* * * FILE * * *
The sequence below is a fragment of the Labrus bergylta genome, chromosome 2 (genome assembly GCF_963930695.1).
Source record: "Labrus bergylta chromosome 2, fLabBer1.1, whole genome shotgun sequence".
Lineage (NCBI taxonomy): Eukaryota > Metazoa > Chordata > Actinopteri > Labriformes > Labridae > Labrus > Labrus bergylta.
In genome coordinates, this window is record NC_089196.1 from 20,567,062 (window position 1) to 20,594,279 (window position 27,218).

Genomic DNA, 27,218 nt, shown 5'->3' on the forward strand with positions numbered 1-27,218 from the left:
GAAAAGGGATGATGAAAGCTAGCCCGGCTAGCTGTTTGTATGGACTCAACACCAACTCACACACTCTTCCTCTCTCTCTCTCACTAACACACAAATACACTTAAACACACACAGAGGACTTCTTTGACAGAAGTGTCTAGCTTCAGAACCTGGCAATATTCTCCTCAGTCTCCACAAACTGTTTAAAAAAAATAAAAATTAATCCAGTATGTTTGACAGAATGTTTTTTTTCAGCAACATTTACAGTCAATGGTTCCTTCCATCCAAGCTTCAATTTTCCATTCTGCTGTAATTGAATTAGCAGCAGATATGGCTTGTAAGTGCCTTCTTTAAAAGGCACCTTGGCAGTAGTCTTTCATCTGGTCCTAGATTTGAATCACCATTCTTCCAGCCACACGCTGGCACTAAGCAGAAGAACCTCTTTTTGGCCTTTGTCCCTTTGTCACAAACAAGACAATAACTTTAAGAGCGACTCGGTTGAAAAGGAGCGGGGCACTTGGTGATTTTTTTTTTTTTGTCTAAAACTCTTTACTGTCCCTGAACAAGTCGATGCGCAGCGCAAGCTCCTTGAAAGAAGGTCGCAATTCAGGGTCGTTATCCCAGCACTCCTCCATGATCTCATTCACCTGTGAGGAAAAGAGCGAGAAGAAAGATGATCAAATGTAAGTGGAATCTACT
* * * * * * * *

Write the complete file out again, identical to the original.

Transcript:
The sequence below is a fragment of the Labrus bergylta genome, chromosome 2 (genome assembly GCF_963930695.1).
Source record: "Labrus bergylta chromosome 2, fLabBer1.1, whole genome shotgun sequence".
Lineage (NCBI taxonomy): Eukaryota > Metazoa > Chordata > Actinopteri > Labriformes > Labridae > Labrus > Labrus bergylta.
In genome coordinates, this window is record NC_089196.1 from 20,567,062 (window position 1) to 20,594,279 (window position 27,218).

Genomic DNA, 27,218 nt, shown 5'->3' on the forward strand with positions numbered 1-27,218 from the left:
GAAAAGGGATGATGAAAGCTAGCCCGGCTAGCTGTTTGTATGGACTCAACACCAACTCACACACTCTTCCTCTCTCTCTCTCACTAACACACAAATACACTTAAACACACACAGAGGACTTCTTTGACAGAAGTGTCTAGCTTCAGAACCTGGCAATATTCTCCTCAGTCTCCACAAACTGTTTAAAAAAAATAAAAATTAATCCAGTATGTTTGACAGAATGTTTTTTTTCAGCAACATTTACAGTCAATGGTTCCTTCCATCCAAGCTTCAATTTTCCATTCTGCTGTAATTGAATTAGCAGCAGATATGGCTTGTAAGTGCCTTCTTTAAAAGGCACCTTGGCAGTAGTCTTTCATCTGGTCCTAGATTTGAATCACCATTCTTCCAGCCACACGCTGGCACTAAGCAGAAGAACCTCTTTTTGGCCTTTGTCCCTTTGTCACAAACAAGACAATAACTTTAAGAGCGACTCGGTTGAAAAGGAGCGGGGCACTTGGTGATTTTTTTTTTTTTGTCTAAAACTCTTTACTGTCCCTGAACAAGTCGATGCGCAGCGCAAGCTCCTTGAAAGAAGGTCGCAATTCAGGGTCGTTATCCCAGCACTCCTCCATGATCTCATTCACCTGTGAGGAAAAGAGCGAGAAGAAAGATGATCAAATGTAAGTGGAATCTACT